Man, I love burn down charts. I also love that the writers of Silicon Valley knew that this is what nerds do when we’re scared: we chart data.
I found burn down charts a couple of years ago, as part of some reading on agile software development. It’s just one, minuscule aspect of the methodology, but it’s the one that clicked with me. When I’m overwhelmed by the scope of a project and I’m on deadline, making a burn down chart is my personal therapy. It doesn’t matter if the chart is accurate, or if no one but me is looking at it. If the chart exists and I can update it, I feel better.
A burn down chart shows the total hours of work left to do on a given day (Y-axis), charted over a span of days or weeks (X-axis), given that an incremental number of hours will be spent on that work per day. I’m in the midst of a good-sized project with a quickly-approaching deadline right now.
This is my burn down chart:
You can see I have good reason to be pretty smug at the moment, because my hours remaining is well below the ideal burn down. That’s because on Thursday I had a “holy crap I’m behind” moment and did a few intense code sprints. I try to make my time estimates extra-conservative, so I finished tasks sooner than I expected. The result is I’m a lot more relaxed this weekend because we’re well on track.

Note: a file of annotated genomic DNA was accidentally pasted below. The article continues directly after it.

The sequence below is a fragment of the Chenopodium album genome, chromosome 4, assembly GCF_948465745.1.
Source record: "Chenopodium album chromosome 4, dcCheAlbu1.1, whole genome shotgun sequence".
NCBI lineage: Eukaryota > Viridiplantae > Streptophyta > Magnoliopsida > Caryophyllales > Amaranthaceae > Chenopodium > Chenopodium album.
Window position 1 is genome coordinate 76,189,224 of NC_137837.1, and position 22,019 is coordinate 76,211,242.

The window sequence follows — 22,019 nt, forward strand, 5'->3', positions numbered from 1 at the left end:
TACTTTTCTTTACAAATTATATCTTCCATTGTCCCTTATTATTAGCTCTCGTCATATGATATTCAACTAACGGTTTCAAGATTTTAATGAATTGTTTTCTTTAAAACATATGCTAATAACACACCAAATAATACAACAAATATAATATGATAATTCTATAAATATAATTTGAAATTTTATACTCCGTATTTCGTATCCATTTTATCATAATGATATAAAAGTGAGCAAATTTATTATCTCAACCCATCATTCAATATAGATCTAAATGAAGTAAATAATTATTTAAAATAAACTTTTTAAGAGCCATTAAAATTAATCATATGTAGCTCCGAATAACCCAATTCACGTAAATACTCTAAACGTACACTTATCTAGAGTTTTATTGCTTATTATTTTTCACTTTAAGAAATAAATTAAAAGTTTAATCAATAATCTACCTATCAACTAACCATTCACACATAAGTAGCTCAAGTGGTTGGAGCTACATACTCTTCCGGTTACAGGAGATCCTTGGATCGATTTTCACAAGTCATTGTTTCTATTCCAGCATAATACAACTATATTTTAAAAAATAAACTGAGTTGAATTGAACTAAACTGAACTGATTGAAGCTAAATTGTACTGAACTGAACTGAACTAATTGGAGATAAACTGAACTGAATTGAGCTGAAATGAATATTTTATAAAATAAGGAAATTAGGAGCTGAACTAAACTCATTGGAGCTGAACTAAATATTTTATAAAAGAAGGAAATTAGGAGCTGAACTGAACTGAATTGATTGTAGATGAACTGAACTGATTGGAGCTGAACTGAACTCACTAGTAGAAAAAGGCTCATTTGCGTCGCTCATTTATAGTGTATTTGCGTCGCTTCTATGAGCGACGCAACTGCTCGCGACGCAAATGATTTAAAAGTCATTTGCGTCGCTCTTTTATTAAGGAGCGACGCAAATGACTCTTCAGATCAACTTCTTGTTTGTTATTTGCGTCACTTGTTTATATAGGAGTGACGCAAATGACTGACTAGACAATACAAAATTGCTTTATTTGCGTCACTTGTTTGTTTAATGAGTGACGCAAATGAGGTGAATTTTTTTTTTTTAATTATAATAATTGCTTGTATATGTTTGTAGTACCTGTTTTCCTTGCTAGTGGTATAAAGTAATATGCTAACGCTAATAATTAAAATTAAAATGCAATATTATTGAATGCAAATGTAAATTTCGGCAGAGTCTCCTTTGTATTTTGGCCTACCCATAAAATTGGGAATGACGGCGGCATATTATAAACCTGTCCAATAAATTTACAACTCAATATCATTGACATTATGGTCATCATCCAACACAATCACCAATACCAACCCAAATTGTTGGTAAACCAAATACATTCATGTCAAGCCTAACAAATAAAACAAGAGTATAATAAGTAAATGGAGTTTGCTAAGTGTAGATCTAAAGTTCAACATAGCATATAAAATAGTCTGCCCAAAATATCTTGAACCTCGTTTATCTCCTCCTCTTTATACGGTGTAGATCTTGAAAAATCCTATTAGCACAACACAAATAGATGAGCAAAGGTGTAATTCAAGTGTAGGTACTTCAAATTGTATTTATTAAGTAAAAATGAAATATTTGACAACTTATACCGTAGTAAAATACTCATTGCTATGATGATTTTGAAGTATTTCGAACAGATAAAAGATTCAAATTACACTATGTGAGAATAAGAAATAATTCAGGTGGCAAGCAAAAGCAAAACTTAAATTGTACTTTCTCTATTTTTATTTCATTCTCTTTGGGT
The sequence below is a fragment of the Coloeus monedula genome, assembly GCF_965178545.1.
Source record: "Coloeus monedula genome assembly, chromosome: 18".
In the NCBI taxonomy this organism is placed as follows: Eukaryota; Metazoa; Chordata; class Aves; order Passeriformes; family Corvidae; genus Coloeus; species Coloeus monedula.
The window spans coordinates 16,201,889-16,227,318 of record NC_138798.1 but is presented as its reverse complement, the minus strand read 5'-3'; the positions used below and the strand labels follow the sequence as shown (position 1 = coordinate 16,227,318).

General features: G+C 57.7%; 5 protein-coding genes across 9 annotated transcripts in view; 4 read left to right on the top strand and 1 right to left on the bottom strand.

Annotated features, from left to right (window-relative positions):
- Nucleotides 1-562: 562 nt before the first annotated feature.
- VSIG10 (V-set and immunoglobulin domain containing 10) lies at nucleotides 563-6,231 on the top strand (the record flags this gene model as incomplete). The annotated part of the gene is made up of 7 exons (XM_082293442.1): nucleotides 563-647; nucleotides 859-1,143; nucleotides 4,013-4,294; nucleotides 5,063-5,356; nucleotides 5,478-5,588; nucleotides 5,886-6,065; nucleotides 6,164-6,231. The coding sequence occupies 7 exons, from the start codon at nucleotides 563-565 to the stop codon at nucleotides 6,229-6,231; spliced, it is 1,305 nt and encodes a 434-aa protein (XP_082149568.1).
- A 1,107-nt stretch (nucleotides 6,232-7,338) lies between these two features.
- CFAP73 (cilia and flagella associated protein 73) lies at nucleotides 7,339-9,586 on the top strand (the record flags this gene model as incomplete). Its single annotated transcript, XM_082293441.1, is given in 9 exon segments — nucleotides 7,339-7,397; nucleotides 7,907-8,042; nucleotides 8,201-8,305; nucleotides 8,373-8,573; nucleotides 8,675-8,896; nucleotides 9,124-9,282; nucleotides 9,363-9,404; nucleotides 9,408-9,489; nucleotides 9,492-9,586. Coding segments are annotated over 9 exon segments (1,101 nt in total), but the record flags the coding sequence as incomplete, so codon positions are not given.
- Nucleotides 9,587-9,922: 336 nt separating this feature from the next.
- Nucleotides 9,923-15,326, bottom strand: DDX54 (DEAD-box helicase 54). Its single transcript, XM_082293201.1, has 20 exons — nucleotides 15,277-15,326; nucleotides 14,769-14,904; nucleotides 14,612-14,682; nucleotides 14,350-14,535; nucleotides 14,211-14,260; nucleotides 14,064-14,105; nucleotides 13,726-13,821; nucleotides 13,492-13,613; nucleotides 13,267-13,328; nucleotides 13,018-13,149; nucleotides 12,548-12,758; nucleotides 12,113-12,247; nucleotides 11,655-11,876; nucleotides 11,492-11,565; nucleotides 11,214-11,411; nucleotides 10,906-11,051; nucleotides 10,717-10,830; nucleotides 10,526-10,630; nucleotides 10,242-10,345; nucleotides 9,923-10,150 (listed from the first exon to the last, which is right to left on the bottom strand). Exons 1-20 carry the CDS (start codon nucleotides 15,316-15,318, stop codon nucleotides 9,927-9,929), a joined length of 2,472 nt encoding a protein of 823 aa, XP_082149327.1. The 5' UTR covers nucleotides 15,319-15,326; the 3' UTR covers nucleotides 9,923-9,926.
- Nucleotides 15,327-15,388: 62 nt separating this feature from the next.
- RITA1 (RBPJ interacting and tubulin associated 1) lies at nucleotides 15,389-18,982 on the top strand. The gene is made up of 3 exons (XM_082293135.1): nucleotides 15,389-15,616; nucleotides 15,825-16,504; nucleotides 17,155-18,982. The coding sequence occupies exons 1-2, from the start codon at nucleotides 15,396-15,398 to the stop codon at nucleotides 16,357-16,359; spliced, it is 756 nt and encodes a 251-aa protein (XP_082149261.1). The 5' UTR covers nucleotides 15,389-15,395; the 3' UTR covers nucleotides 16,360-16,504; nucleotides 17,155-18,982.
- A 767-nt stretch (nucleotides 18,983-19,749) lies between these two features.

At ThinkUp we use Trello to track and discuss tasks, an app I love so dearly I’m willing to overlook the things about it that bug me. To make my burn down chart, I use Burndown for Trello (BfT). BfT isn’t the prettiest app on the block, but it’s functional. To use Bft, on your Trello board, add a time estimate in parentheses before the title of the card, and then add hours you’ve spent on that task in square brackets at the end of the title. (That means a task in my current board could be (10) Retrofit the flux capacitor , which means I estimated the task will take 10 hours, and I’ve spent 5 so far.)
Then, you connect BfT to your Trello board and enter your project deadline into BfT. BfT generates your chart, based on hours estimated, hours spent, and what day you plan to be done on. It even has a handy “I don’t work on weekends” setting that assumes there’s no burn on Saturday and Sunday. (That’s why the “ideal burn” line on my chart above looks more like a staircase than a diagonal line.)
This is the only way I’ve ever found to accurately guess whether or not a longer-term project is on track to ship on time.
The other advantages of a burn down chart? Just to make one, you force yourself to do two of the hardest parts of software development first: 1. breaking down a big project into small, discrete modules, and 2. estimating how many hours coding, testing, and deploying them will take. Once the burn is over, you can check your work, and see what you overestimated and underestimated, which helps you get better at estimation overall.